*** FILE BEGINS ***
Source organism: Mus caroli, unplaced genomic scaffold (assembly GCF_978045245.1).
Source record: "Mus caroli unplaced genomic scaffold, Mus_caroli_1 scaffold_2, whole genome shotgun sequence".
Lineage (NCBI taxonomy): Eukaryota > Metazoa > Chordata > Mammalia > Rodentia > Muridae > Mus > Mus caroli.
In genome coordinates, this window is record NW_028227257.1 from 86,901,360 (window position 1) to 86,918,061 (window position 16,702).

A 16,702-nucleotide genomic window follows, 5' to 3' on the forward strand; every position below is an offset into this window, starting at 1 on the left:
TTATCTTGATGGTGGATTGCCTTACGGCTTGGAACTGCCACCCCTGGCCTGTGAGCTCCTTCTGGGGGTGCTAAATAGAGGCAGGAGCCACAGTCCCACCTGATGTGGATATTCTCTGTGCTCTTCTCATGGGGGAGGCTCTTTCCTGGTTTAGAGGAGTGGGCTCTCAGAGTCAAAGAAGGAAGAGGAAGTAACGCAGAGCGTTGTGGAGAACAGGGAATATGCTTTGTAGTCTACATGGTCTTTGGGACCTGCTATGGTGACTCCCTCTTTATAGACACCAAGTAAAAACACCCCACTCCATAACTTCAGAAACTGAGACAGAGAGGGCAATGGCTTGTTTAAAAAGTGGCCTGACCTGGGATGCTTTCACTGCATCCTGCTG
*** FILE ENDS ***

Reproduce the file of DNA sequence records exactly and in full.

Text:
Source organism: Mus caroli, unplaced genomic scaffold (assembly GCF_978045245.1).
Source record: "Mus caroli unplaced genomic scaffold, Mus_caroli_1 scaffold_2, whole genome shotgun sequence".
Lineage (NCBI taxonomy): Eukaryota > Metazoa > Chordata > Mammalia > Rodentia > Muridae > Mus > Mus caroli.
In genome coordinates, this window is record NW_028227257.1 from 86,901,360 (window position 1) to 86,918,061 (window position 16,702).

A 16,702-nucleotide genomic window follows, 5' to 3' on the forward strand; every position below is an offset into this window, starting at 1 on the left:
TTATCTTGATGGTGGATTGCCTTACGGCTTGGAACTGCCACCCCTGGCCTGTGAGCTCCTTCTGGGGGTGCTAAATAGAGGCAGGAGCCACAGTCCCACCTGATGTGGATATTCTCTGTGCTCTTCTCATGGGGGAGGCTCTTTCCTGGTTTAGAGGAGTGGGCTCTCAGAGTCAAAGAAGGAAGAGGAAGTAACGCAGAGCGTTGTGGAGAACAGGGAATATGCTTTGTAGTCTACATGGTCTTTGGGACCTGCTATGGTGACTCCCTCTTTATAGACACCAAGTAAAAACACCCCACTCCATAACTTCAGAAACTGAGACAGAGAGGGCAATGGCTTGTTTAAAAAGTGGCCTGACCTGGGATGCTTTCACTGCATCCTGCTG